Nixon has found it’s way onto every fashionable watch shopper’s radar in the last few years, possibly because they’re more of a design house than a watchmaker. You wouldn’t know it to look at their line of watches though, which is as extensive as it is beautiful. The watch selector on their site is either a valuable shopping tool or a great time waster, depending on how serious you are about buying. They also offer most of their watches in a variety of shades and colors, so whatever design you have in mind, they’ve likely got a watch to match. The Regent is the top of their line for good reason, but anyone wanting to find a gorgeous watch in the $100 to $300 range would do well to check out the Chronicle, the Esquire, the Mellor or the Sentry. You’re going to want more than one.

Skagen

Skagen Extra Large Steel Case on Mesh

We discovered Danish brand Skagen while we were in Germany, and were sorely tempted to buy one. How cool would it be to walk around with a watch with a display reading “Freitag” instead of Friday? And that’s leaving aside the fact that their whole line are designed to be modern classics, are outfitted with Swiss quartz movements and fall in between $100 and $300.

Lucien Piccard

Lucien Piccard 26821BK

Swiss pedigree, Swiss or Japanese Seiko quartz, a full line of well designed watches, and most are around or below $500. What’s not to like? They’ve even got a statement on their website about conflict diamonds, which is admirable, and sadly, still all too rare in today’s marketplace.

What we would wear if were were filthy stinking rich:

We’re not rich, of course, but as a basis for comparison here’s a few of the world’s best watches to lust after. Click through to the watchmakers’ sites and take a close look at these, and you’ll laugh pretty hard next time you see Tiger Woods in a Tag Heuer ad or some sharts wearing Gucci in Milan.

Ball

Ball Trainmaster Cannonball... you can pull a Christopher Walken with that Rolex, big spender.

Ulysse Nardin

Ulysse Nardin Moonstruck... entirely mechanical yet smarter than your iPad.

Panerai

Panerai Luminor GMT... perfect Italian design that will outlast you.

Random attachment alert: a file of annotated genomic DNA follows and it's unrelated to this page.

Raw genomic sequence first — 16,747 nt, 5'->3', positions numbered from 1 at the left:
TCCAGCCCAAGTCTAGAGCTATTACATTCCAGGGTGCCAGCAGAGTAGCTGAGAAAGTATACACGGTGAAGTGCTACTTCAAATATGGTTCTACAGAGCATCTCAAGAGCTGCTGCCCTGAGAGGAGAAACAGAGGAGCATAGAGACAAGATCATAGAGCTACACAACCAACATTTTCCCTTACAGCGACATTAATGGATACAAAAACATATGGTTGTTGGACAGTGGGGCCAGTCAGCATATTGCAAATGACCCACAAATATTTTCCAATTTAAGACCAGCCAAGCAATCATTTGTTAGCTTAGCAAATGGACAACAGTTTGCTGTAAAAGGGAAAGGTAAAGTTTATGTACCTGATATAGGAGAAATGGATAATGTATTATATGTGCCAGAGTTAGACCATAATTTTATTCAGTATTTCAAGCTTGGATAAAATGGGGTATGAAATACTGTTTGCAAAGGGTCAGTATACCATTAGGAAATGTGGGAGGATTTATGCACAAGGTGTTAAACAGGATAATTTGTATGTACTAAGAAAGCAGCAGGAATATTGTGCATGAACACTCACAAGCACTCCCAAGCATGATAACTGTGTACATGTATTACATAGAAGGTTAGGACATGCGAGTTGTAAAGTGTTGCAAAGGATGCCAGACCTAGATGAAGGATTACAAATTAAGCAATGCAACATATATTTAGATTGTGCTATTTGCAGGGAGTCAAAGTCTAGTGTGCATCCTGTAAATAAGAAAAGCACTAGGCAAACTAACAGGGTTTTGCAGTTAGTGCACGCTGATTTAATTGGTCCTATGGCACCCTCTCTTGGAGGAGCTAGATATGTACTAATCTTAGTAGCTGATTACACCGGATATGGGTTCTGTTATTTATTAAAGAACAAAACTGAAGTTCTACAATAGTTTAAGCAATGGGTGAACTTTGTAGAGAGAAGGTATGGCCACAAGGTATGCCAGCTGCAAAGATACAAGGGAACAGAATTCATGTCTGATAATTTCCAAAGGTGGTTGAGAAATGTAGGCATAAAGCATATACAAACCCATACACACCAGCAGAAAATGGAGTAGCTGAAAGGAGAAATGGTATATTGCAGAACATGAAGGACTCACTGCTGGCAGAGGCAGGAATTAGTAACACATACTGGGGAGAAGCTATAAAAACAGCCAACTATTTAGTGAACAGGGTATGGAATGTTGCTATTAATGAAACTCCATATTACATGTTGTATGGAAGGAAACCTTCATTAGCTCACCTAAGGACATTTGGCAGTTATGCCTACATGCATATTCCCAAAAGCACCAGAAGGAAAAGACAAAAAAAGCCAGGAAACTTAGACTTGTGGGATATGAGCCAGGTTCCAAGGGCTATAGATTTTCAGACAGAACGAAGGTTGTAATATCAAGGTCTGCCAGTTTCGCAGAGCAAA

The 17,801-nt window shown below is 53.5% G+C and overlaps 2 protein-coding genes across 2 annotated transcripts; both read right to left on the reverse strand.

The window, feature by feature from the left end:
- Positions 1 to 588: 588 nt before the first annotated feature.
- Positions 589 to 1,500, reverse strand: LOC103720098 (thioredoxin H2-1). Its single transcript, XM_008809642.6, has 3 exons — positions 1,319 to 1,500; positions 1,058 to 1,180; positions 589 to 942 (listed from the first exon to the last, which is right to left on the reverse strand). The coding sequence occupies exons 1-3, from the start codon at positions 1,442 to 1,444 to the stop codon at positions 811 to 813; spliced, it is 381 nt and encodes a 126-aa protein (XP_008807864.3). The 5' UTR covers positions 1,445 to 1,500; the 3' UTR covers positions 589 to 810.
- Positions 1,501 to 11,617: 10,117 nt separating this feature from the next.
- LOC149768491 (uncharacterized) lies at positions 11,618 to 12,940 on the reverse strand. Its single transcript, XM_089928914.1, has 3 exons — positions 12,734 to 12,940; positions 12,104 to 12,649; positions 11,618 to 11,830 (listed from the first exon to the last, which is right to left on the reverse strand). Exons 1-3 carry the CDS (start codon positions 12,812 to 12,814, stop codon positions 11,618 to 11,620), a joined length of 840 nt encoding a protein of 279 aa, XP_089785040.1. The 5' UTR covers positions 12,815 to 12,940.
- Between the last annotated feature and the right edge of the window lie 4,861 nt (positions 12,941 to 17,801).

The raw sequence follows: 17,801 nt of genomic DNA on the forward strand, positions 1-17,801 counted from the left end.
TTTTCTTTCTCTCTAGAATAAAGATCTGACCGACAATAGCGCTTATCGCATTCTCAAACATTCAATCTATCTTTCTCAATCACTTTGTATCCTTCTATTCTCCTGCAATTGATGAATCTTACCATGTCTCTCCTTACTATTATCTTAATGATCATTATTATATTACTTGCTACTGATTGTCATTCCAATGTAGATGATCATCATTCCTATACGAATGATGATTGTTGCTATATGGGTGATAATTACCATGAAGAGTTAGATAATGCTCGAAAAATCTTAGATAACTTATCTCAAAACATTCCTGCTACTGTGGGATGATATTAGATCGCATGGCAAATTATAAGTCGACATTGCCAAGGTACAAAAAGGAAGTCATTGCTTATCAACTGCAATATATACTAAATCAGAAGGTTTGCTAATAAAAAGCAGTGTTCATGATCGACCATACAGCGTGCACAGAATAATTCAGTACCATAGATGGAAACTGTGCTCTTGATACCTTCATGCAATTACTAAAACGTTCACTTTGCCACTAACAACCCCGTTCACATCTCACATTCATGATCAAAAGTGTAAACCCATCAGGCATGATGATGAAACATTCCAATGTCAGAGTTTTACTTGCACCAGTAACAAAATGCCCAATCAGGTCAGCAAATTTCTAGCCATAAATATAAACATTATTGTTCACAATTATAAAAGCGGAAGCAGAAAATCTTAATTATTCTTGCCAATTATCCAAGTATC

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Chop Style: Men’s Swimwear

The Chop’s not a great one for swimming. We might be tempted to sit poolside if there’s a bar cart involved, but dangling our ankles is about as wet as we’ll get. We’re also not too keen on staring at mostly naked men and comparing them side by side. That’s a job better suited to a beautiful woman, and so we’ve enlisted one to write today’s post. Local designer and fashionista Katy Hunchar has style to spare, and here she gives you her swimsuit picks for Summer 2011.

The Short Swim Trunk

The super short swim trunk is my favorite style, hands down. I just love legs! I also love Boris Becker. Though I gather from Google image search that current day B.B. dresses like a playboy, his court style in the late ‘80s was champion. I know he had international tennis star legs, but honestly, it was his crisp short shorts and trim polos that gave him the active man look I love. Here are three solid options, starting with the shortest:

Orlebar Brown's 'Pup': $130

I like Orlebar Brown’s Pup in olive and Paul Smith’s short slim style in navy. Wear them and move effortlessly through summer with free legs and awesomely tan thighs. If these are a little pricey, you can probably find a cheaper version at American Apparel. Pair them with white and gray heather t-shirts.

Patagonia Baggies: $45.

Patagonia’s Baggies are a super simple and versatile sport/swim short. They are perfect for a multitude of activity pairings. Run around the Harbor then stop at the Tiki Barge for a swim! Mow the lawn then go to Safeway. Whatever you want to do, these shorts will take you there. I also recommend these as a replacement for one pair of mesh basketball shorts. (As a side note, Patagonia carries a lot of good simple men’s styles.)

Original Penguin Board Short: $65.

Prints

Skip plaid this season. Stick to classic stripes and bright graphic prints. Nautical stripes are always in style and Penguin has some solid offerings for the seafaring fellow. I like this color-block in bright red and blue. Alternatively, Orlebar Brown’s Eley Kishimoto Dane is the raddest print I’ve seen so far. It looks best in red.

Orlebar Brown 'Dane': £150.

The Floral

This navy and orange floral, again by Paul Smith, is really great. A lot of florals are too busy and look like tropical rainbow explosions. This toned-down navy and orange print is nice and simple. It looks so melty and luxurious.

Paul smith's floral print: $175.

Denim Cut-offs

In middle school my entire gym class had to jump into a swimming pool wearing jeans. While treading water, we had to shimmy them off underwater, pull them to the surface, tie the end of each leg into a big fat knot, and finally, with our last gusts of life-breath, blow them up into makeshift denim life preservers. It is difficult to swim in denim, but absolutely possible.

Denim cut-offs can be worn successfully in a handful of locations: by the swimming hole, at the lake, and on tour while lounging around some random swimming pool. The best cut-offs are super faded and worn to threads. Most likely, you already have an old pair of jeans in your closet that are ready to cut. If you don’t have a suitable pair, reread Chop’s Guide to Thrift Store Shopping Part I and Part II and head over to Value Village. While you’re there, keep an eye out for Boris Becker shorts! Also look for OP tees with faded neon surf graphics to pair with your olive Pups. YES!